Part Four: Road Trip Safety (Arriving)

•· If the person you gave information about your trip to is not the person at your final destination, make sure to call or text them to let them know you have arrived safely.

•· Before leaving the car, check the backseat. Children should never be left in the car alone, for any reason. Once the heat is off, winter weather conditions can turn the car quickly into an icebox, and little bodies are extremely susceptible to hypothermia. Even though you may have a million things on your mind, and several people vying for your attention, make sure to check the backseat.

•· Don’t leave any luggage, bags, or other items in the car in plain sight. If you have to leave some of your belongings in the car, try to cover them up and conceal them as much as possible. Make sure that anyone looking into your windows doesn’t see anything valuable. That includes GPS devices, DVD players, phones, any other electronics, and charging cords (which may indicate the presence of their more valuable digital counterparts). And, of course, always make sure to lock your car at all times, even in driveways or garages.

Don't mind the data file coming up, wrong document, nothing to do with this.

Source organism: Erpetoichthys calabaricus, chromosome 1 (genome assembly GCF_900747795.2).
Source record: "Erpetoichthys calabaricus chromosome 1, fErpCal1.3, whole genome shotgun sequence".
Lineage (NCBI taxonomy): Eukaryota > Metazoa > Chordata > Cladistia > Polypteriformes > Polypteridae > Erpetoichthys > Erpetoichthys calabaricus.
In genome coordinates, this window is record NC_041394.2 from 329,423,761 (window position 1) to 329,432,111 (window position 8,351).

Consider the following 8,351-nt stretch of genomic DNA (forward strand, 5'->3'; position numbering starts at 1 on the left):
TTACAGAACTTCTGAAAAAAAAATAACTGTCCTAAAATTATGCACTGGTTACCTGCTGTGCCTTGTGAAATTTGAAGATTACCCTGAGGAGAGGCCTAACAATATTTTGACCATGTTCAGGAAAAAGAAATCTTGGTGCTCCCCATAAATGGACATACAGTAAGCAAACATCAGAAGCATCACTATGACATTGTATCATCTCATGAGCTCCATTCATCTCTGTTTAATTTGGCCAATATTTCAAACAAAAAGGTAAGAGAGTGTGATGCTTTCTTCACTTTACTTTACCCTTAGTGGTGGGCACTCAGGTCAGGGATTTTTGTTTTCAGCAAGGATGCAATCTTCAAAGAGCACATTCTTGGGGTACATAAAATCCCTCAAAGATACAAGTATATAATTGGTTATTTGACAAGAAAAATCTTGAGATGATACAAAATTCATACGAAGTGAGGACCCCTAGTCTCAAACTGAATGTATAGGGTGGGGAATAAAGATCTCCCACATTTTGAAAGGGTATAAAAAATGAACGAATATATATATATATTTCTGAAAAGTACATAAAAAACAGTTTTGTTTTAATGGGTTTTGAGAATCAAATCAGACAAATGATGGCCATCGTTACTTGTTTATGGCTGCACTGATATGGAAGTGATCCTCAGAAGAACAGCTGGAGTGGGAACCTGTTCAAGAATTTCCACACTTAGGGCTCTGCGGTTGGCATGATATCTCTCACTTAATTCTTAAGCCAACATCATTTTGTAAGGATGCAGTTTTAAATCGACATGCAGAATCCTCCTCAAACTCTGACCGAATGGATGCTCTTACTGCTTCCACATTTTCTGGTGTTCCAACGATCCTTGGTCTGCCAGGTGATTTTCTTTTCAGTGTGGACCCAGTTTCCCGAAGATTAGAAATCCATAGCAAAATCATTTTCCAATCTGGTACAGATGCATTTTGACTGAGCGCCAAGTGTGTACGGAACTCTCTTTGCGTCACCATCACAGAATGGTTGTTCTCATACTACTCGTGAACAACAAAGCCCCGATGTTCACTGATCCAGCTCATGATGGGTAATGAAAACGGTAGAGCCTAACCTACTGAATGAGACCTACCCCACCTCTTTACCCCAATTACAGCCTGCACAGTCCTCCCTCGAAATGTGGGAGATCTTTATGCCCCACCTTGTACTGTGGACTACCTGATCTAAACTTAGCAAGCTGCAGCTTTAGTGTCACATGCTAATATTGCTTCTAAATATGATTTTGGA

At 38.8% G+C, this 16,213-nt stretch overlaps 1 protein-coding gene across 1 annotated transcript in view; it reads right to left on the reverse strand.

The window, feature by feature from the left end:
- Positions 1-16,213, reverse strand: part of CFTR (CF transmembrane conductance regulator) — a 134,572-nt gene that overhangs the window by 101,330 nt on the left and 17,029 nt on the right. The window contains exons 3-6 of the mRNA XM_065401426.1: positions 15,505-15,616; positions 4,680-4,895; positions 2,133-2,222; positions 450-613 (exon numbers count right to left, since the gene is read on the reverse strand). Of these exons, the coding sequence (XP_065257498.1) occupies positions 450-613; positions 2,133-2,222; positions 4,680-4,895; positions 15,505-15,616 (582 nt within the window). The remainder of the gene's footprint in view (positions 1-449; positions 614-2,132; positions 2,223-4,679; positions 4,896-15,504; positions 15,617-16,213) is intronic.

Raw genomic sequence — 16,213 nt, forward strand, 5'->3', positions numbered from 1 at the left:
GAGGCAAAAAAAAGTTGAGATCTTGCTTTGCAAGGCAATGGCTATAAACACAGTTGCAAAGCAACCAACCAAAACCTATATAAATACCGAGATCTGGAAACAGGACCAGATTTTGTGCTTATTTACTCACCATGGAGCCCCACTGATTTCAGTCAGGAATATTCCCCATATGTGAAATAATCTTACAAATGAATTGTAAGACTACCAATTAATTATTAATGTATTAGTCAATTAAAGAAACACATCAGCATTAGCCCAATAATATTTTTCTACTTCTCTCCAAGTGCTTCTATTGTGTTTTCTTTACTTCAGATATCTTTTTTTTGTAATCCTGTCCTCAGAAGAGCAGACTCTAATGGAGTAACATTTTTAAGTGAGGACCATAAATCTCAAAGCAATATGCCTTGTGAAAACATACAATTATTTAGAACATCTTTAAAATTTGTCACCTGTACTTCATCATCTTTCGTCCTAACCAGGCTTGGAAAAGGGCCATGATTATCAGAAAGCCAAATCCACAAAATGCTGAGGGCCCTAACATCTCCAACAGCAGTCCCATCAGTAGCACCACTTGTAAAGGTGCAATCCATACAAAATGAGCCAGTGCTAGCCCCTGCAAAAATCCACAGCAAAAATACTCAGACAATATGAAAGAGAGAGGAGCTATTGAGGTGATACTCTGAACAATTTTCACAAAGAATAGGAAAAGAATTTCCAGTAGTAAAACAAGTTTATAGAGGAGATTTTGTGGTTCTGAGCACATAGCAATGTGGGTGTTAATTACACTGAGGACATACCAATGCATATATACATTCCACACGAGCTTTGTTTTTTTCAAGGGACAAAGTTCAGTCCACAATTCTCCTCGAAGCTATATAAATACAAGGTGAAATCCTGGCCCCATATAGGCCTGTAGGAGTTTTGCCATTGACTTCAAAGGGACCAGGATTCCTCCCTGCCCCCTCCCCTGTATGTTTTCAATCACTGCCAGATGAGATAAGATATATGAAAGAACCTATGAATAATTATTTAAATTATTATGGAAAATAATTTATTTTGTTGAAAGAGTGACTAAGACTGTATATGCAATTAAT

•· Do a quick inspection of your car to make sure everything appears to be working normally. Check the air pressure in your tires and look for foreign objects, such as nails, that may be lodged in the rubber. Ensure that no engine or maintenance lights are on, and that the car looks and sounds normal.

That officially wraps up our Winter Road Trip Safety series. We hope you’ve found this guide helpful for keeping you and your family safe while traveling.